Cities Are Worried About the Health Effects of Glyphosate

New York City Council Member Ben Kallos first introduced legislation to ban glyphosate (and all chemical pesticides) from city parks in 2015, shortly after the World Health Organization’s verdict that it’s unsafe. During the legislation’s hearing in September 2017, dozens of elementary-school children crowded City Hall to testify their support. The legislation failed, but Kallos and Carlina Rivera reintroduced it in April, just before the EPA classified the chemical as safe. The bill has 24 sponsors; it needs 34 to guarantee a hearing.

Gotham Gazette Food Policy Agenda on Menu at City Council Hearing by Ethan Geringer-Sameth

Food Policy Agenda on Menu at City Council Hearing

The City Council is set to consider a number of bills related to food policy at a hearing Wednesday, including a proposal to codify an Office of Food Policy, a month after Council Speaker Corey Johnson unveiled an expansive food equity plan with the creation of the office at its center.

Washington Blade N.Y. proposal would help LGBT residents by Staff Reports

N.Y. proposal would help LGBT residents

NEW YORK — A new City Council proposal would connect New Yorkers to culturally competent, community-based health care services through an LGBT-inclusive program for uninsured and underinsured people, though fully insured residents are welcome to participate, Gay City News reports

Gay City News City Council Floats Localized Healthcare Program by Matt Tracy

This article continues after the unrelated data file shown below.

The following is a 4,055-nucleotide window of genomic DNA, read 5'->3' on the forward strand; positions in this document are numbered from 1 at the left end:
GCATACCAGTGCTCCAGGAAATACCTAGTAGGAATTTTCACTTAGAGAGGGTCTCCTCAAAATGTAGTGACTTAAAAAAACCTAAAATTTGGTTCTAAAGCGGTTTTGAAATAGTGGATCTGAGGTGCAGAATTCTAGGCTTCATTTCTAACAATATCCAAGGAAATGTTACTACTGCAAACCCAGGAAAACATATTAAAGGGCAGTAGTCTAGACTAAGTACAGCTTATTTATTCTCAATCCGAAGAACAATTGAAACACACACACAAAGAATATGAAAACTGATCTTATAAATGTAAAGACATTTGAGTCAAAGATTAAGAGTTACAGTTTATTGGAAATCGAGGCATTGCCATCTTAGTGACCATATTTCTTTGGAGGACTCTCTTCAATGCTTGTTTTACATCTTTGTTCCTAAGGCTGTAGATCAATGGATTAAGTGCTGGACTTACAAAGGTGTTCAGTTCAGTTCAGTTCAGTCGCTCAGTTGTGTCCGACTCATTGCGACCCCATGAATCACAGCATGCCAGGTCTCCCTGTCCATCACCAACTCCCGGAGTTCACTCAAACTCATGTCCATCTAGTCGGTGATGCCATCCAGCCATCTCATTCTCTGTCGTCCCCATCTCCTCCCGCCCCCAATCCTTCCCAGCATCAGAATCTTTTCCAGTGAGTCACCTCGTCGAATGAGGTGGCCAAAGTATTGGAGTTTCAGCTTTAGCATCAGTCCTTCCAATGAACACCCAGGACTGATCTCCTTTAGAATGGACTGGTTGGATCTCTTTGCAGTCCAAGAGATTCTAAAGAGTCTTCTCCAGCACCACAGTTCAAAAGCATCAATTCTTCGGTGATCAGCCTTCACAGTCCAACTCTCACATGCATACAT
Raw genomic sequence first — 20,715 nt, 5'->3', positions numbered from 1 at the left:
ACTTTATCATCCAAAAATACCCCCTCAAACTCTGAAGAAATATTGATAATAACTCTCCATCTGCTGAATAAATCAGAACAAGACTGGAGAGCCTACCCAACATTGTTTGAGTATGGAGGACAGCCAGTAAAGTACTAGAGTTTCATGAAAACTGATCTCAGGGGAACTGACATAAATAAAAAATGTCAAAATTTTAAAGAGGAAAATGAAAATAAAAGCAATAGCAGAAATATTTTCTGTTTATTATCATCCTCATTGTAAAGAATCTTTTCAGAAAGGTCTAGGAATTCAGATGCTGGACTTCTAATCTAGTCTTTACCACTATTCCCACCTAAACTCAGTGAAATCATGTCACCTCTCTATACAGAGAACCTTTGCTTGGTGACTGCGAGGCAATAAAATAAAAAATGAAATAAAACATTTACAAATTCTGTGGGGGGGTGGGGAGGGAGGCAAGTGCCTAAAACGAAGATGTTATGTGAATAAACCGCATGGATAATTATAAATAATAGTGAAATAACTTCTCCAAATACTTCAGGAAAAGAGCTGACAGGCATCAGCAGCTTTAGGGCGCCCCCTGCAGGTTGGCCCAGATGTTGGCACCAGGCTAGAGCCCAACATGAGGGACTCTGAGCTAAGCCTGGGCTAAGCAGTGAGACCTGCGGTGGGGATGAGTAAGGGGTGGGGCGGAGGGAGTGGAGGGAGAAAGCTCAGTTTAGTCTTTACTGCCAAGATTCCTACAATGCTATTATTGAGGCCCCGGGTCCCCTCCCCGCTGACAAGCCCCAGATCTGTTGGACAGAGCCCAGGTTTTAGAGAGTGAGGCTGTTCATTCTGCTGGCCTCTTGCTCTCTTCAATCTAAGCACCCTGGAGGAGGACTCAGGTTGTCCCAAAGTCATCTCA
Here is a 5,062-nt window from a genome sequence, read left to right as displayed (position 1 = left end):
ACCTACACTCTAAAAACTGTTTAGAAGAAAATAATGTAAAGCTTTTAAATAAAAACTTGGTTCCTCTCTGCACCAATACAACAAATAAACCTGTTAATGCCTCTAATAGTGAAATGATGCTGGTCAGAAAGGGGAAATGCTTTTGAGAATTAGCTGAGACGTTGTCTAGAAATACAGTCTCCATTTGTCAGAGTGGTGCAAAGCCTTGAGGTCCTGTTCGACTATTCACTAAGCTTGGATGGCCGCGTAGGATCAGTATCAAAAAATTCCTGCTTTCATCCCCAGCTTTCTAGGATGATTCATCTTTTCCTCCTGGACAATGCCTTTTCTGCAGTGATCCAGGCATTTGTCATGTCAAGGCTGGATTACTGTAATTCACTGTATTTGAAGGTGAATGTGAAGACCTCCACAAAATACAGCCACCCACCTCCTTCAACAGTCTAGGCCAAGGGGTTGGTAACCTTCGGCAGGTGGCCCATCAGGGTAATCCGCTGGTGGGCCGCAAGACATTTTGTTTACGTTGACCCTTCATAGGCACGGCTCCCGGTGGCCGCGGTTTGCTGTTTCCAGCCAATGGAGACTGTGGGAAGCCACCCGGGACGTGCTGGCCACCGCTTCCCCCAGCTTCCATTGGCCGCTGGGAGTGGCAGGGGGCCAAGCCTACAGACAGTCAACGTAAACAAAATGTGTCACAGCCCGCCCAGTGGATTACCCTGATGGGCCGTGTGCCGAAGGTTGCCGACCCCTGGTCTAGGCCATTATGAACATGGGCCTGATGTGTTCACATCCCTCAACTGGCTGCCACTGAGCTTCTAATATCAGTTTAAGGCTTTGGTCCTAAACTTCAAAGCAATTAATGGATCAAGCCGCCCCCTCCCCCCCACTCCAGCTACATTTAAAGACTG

City Council Floats Localized Healthcare Program

A new City Council proposal would connect New Yorkers to culturally competent, community-based healthcare services through an LGBTQ-inclusive program geared towards uninsured and underinsured folks, though fully insured residents are welcome to participate.

FOX 5 WNYW NYC condo owner allegedly converted small apartment into 11 tiny units by Louis Casiano

NYC condo owner allegedly converted small apartment into 11 tiny units

New York City condominium owner illegally converted his one-unit apartment into a duplex with 11 cramped sub-units, some of which had ceilings just 4 1/2 feet high, forcing his tenants to crouch or walk on their knees, officials alleged.

Inspectors with the city's Buildings Department raided the apartment on Manhattan's Lower East Side Aug. 14 after they got a complaint about the cramped conditions, The New York Post reported. The Henry Street building was listed as having 27 apartments on five floors, according to city records.

Owner Xue Ping Ni reportedly carved up the 634-square-foot unit into 11 units with no windows and an illegal bathroom. He was cited with numerous violations totaling $144,000.

New York Times New York Is a Noisy City. One Man Got Revenge. by Winnie Hu

New York Is a Noisy City. One Man Got Revenge.

Mr. Edison asked that the exact amount not be disclosed because he had signed a confidentiality agreement.

Mr. Edison said he gave half the money to a local soup kitchen and several nonprofit groups. “I don’t think you should make money on the suffering of other people — a lot of people around here were upset by the noise,” he said.

Mr. Mihalis declined to comment and Mr. Cohen and lawyers who handled the settlement did not respond to requests for comment.

City Councilman Ben Kallos, who represents the Upper East Side and is also a lawyer, said Mr. Edison was pursuing an unusual legal route.

Small claims court is typically the last resort for settling disputes over specific monetary damages — not a venue for fighting quality-of-life issues.

“I’m pleasantly surprised that he was able to win some small victory,” he said.

Jack Grant, a longtime friend of Mr. Edison’s, said Mr. Edison does not back down. “When he believes in something, Mike will stick to it until it gets done,” he said.